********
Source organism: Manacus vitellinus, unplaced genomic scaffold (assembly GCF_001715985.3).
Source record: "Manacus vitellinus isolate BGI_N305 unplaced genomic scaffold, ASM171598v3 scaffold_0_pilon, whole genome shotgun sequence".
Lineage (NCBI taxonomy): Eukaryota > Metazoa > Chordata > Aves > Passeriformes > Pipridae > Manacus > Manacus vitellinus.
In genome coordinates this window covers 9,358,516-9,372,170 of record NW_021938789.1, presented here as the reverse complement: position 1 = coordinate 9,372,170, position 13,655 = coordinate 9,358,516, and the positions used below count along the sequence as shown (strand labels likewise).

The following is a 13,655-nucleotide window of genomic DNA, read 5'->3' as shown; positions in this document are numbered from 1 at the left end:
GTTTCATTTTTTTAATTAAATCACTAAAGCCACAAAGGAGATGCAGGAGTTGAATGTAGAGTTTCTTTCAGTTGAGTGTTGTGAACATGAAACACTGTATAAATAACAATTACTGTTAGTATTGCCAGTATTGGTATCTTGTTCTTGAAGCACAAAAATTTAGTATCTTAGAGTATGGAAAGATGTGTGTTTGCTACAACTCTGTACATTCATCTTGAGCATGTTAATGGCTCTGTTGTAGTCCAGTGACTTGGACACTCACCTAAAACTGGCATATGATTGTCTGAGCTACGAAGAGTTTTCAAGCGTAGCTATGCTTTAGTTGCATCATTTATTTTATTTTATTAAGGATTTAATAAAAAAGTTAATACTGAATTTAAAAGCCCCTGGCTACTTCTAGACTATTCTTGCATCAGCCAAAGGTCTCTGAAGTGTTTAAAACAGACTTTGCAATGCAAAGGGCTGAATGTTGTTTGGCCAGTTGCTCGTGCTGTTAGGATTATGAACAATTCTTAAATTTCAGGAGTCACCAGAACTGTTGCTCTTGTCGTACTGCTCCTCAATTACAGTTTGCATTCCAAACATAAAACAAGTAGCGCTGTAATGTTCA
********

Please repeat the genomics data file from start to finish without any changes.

Source organism: Manacus vitellinus, unplaced genomic scaffold (assembly GCF_001715985.3).
Source record: "Manacus vitellinus isolate BGI_N305 unplaced genomic scaffold, ASM171598v3 scaffold_0_pilon, whole genome shotgun sequence".
Lineage (NCBI taxonomy): Eukaryota > Metazoa > Chordata > Aves > Passeriformes > Pipridae > Manacus > Manacus vitellinus.
In genome coordinates this window covers 9,358,516-9,372,170 of record NW_021938789.1, presented here as the reverse complement: position 1 = coordinate 9,372,170, position 13,655 = coordinate 9,358,516, and the positions used below count along the sequence as shown (strand labels likewise).

The following is a 13,655-nucleotide window of genomic DNA, read 5'->3' as shown; positions in this document are numbered from 1 at the left end:
GTTTCATTTTTTTAATTAAATCACTAAAGCCACAAAGGAGATGCAGGAGTTGAATGTAGAGTTTCTTTCAGTTGAGTGTTGTGAACATGAAACACTGTATAAATAACAATTACTGTTAGTATTGCCAGTATTGGTATCTTGTTCTTGAAGCACAAAAATTTAGTATCTTAGAGTATGGAAAGATGTGTGTTTGCTACAACTCTGTACATTCATCTTGAGCATGTTAATGGCTCTGTTGTAGTCCAGTGACTTGGACACTCACCTAAAACTGGCATATGATTGTCTGAGCTACGAAGAGTTTTCAAGCGTAGCTATGCTTTAGTTGCATCATTTATTTTATTTTATTAAGGATTTAATAAAAAAGTTAATACTGAATTTAAAAGCCCCTGGCTACTTCTAGACTATTCTTGCATCAGCCAAAGGTCTCTGAAGTGTTTAAAACAGACTTTGCAATGCAAAGGGCTGAATGTTGTTTGGCCAGTTGCTCGTGCTGTTAGGATTATGAACAATTCTTAAATTTCAGGAGTCACCAGAACTGTTGCTCTTGTCGTACTGCTCCTCAATTACAGTTTGCATTCCAAACATAAAACAAGTAGCGCTGTAATGTTCA